Although The Classical Hollywood Cinema ended its coverage in 1960, David and I have both been concerned to demonstrate that the same basic guidelines that were formulated back in the silent era are still to a considerable degree underpinning the ways in which American films are being made now (something that not all historians agree on). Having focused largely on the silent cinema, I jumped forward to Hollywood filmmaking since the 1970s, looking at the narrative structure and tactics of ten modern classics in Storytelling in the New Hollywood: Understanding Classical Narrative Technique, published by Harvard University Press in 1999. As a follow-up, I turned my Oxford lecture series, which dealt with the similarities and differences between film and television narrative structure, into Storytelling in Film and Television (also Harvard, 2003).
To a considerable extent, this interest in Hollywood norms also led to my forthcoming book, The Frodo Franchise: The Lord of the Rings and Modern Hollywood (University of California Press, 2007). Here I cast my net wider and examine the larger phenomenon of this hugely successful franchise, examining the film’s making but also its marketing via the Internet, its merchandising (particularly DVDs and video games), and its impact on world cinema.
Alongside my film work, I have taken on some research projects in other fields—hobbies, as it were. During the 1980s I became interested in the writings of the comic genius P. G. Wodehouse and especially his Jeeves-Wooster series. I launched into a project to analyze the series and its historical background. In 1985, I was fortunate enough to become the Archivist of the P. G. Wodehouse Archive, and I have visited England at intervals ever since to update the inventory. My book, Wooster Proposes, Jeeves Disposes, or Le Mot Juste, appeared in 1992 from James Heineman.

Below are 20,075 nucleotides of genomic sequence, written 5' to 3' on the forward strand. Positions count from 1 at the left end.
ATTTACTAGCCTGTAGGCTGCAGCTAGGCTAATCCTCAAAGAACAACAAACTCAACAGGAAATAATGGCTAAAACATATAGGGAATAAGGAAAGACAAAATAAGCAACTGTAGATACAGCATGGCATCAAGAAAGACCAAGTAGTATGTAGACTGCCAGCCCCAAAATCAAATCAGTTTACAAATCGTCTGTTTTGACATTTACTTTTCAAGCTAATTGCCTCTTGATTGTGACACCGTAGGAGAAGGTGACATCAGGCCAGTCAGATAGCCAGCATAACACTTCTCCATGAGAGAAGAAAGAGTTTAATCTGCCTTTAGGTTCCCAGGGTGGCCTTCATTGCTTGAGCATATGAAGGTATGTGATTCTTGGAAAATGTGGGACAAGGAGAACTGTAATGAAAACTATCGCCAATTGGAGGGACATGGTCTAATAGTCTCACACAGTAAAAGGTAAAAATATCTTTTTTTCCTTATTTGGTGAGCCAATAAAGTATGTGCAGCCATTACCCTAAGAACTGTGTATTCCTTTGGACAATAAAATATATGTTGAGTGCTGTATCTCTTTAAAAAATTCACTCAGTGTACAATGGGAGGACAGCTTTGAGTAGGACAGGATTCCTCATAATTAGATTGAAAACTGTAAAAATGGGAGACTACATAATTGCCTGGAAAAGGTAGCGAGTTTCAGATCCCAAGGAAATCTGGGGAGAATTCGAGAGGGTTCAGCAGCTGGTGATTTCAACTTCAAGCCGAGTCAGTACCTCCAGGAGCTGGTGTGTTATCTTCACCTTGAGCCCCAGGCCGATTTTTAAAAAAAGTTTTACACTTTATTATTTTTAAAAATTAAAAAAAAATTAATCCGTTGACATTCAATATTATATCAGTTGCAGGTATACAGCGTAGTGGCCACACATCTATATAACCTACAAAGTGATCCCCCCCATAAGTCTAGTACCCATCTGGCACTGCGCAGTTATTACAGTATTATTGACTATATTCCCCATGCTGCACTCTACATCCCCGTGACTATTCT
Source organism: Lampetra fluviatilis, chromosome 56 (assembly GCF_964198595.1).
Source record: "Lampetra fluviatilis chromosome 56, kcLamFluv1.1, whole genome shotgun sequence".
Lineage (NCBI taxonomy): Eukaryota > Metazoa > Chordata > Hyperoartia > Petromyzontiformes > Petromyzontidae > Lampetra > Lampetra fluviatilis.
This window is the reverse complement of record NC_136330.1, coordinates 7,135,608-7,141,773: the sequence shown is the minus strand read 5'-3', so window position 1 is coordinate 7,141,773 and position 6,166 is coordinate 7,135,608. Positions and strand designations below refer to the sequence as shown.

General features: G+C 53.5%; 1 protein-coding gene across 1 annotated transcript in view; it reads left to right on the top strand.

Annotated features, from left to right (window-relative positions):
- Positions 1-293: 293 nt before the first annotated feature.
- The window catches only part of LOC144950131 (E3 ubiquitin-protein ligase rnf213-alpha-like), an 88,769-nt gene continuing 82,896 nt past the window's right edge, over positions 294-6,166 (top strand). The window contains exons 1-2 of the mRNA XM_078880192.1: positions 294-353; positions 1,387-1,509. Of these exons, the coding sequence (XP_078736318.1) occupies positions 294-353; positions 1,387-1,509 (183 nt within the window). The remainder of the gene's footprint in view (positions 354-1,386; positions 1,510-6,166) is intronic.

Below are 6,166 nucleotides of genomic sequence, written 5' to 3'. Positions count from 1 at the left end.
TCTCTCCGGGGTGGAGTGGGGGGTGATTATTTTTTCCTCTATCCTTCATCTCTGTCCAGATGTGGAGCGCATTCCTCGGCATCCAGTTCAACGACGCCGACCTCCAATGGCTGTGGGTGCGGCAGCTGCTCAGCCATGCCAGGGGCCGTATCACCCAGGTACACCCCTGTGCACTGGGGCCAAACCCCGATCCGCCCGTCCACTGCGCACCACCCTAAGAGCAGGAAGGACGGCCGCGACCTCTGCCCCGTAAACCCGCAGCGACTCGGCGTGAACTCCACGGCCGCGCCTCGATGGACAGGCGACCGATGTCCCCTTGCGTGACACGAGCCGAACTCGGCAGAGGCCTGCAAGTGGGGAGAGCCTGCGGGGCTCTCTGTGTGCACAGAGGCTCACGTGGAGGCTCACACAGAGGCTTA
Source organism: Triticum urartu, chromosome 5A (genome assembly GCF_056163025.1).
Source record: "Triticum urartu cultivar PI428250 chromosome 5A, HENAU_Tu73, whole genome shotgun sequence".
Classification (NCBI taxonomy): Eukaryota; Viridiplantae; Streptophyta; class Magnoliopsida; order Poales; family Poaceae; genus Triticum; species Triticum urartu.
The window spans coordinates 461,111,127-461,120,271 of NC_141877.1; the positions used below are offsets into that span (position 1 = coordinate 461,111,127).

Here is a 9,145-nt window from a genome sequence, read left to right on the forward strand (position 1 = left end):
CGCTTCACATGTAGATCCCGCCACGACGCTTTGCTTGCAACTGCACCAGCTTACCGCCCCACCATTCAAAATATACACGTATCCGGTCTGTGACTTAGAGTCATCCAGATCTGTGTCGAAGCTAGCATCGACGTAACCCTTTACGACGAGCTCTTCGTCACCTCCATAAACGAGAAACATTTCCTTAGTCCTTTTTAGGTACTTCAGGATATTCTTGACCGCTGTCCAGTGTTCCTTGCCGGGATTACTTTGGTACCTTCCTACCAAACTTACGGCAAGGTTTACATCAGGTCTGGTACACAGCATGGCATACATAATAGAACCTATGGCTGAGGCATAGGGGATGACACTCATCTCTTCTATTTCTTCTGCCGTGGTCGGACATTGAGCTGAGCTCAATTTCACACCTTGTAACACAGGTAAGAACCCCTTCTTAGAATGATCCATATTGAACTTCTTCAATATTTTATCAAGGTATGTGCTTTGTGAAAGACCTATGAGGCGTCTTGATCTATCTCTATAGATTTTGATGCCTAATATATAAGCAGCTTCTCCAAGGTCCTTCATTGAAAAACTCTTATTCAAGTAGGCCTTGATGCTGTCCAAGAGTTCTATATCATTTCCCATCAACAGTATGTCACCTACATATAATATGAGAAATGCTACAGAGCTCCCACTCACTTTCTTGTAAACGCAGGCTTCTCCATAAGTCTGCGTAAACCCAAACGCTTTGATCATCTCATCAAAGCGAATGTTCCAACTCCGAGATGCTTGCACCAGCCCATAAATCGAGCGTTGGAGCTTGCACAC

Shortly after I finished that book, I took a tour of Egypt—expecting it to be my one and only visit there. Instead, I found another fascination: not just ancient Egyptian history, but the art of the Amarna period, the era when the pharaoh Akhenaten strove to impose the world’s first monotheistic religion on the country. I began studying the subject, attending Egyptological conventions, and eventually presenting papers at them. In 2000 I was invited to join the Egypt Exploration Society’s Expedition to Tell el-Amarna, where I have worked for three-week stretches during six seasons. My task is to inventory the many hundreds of statuary fragments found in the ancient city and to make matches between them where possible. During this work I have reconstructed surviving portions of a granodiorite statue of Akhenaten and his wife Nefertiti. (For information on this work, see amarnaproject.com .) The inventory was completed in 2006, though I hope that more statuary fragments will be found. In the meantime, I am visiting museums around the world to examine their holdings from Amarna and am sifting through the accumulated data to write a study dealing with the kinds of statues that stood in the ancient city and where they were located.
I have also long been a fan of the work of J. R. R. Tolkien, and indeed, several years ago I began researching a book on his novels. That got set aside when I seized the chance to write a book on Peter Jackson’s film adaptation of The Lord of the Rings, interviewing many of the filmmakers and watching the late stages of post-production on The Return of the King. With that project safely in press, I hope eventually to be able to return to the book on Tolkien.